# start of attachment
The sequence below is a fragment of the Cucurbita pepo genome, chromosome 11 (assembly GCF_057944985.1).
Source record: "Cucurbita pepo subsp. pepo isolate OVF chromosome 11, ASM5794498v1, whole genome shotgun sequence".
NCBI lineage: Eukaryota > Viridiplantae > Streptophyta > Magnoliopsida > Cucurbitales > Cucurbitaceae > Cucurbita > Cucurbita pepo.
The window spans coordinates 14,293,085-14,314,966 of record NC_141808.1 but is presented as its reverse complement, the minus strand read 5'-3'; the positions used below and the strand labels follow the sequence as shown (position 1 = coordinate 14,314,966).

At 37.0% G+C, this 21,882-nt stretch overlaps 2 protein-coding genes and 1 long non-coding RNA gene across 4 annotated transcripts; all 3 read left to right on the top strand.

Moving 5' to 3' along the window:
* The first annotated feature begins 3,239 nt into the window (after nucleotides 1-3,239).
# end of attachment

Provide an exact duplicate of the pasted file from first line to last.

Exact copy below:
The sequence below is a fragment of the Cucurbita pepo genome, chromosome 11 (assembly GCF_057944985.1).
Source record: "Cucurbita pepo subsp. pepo isolate OVF chromosome 11, ASM5794498v1, whole genome shotgun sequence".
NCBI lineage: Eukaryota > Viridiplantae > Streptophyta > Magnoliopsida > Cucurbitales > Cucurbitaceae > Cucurbita > Cucurbita pepo.
The window spans coordinates 14,293,085-14,314,966 of record NC_141808.1 but is presented as its reverse complement, the minus strand read 5'-3'; the positions used below and the strand labels follow the sequence as shown (position 1 = coordinate 14,314,966).

At 37.0% G+C, this 21,882-nt stretch overlaps 2 protein-coding genes and 1 long non-coding RNA gene across 4 annotated transcripts; all 3 read left to right on the top strand.

Moving 5' to 3' along the window:
* The first annotated feature begins 3,239 nt into the window (after nucleotides 1-3,239).